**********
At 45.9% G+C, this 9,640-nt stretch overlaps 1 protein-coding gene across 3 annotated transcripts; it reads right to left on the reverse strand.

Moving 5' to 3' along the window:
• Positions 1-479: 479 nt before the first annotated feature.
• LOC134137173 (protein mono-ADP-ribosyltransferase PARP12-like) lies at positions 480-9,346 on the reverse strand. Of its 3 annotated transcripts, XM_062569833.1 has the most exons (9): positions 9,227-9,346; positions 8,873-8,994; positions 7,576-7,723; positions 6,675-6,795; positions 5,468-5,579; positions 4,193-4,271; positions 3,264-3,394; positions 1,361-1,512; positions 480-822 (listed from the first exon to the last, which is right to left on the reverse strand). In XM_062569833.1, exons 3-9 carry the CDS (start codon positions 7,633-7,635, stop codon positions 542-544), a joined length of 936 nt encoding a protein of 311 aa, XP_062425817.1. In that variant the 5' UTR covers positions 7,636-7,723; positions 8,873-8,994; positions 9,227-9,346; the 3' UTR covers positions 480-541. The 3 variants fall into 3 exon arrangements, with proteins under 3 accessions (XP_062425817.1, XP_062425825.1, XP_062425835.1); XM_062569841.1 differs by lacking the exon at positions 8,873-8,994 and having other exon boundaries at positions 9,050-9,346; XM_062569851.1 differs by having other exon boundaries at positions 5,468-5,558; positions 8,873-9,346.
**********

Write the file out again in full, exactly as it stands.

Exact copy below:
At 45.9% G+C, this 9,640-nt stretch overlaps 1 protein-coding gene across 3 annotated transcripts; it reads right to left on the reverse strand.

Moving 5' to 3' along the window:
• Positions 1-479: 479 nt before the first annotated feature.
• LOC134137173 (protein mono-ADP-ribosyltransferase PARP12-like) lies at positions 480-9,346 on the reverse strand. Of its 3 annotated transcripts, XM_062569833.1 has the most exons (9): positions 9,227-9,346; positions 8,873-8,994; positions 7,576-7,723; positions 6,675-6,795; positions 5,468-5,579; positions 4,193-4,271; positions 3,264-3,394; positions 1,361-1,512; positions 480-822 (listed from the first exon to the last, which is right to left on the reverse strand). In XM_062569833.1, exons 3-9 carry the CDS (start codon positions 7,633-7,635, stop codon positions 542-544), a joined length of 936 nt encoding a protein of 311 aa, XP_062425817.1. In that variant the 5' UTR covers positions 7,636-7,723; positions 8,873-8,994; positions 9,227-9,346; the 3' UTR covers positions 480-541. The 3 variants fall into 3 exon arrangements, with proteins under 3 accessions (XP_062425817.1, XP_062425825.1, XP_062425835.1); XM_062569841.1 differs by lacking the exon at positions 8,873-8,994 and having other exon boundaries at positions 9,050-9,346; XM_062569851.1 differs by having other exon boundaries at positions 5,468-5,558; positions 8,873-9,346.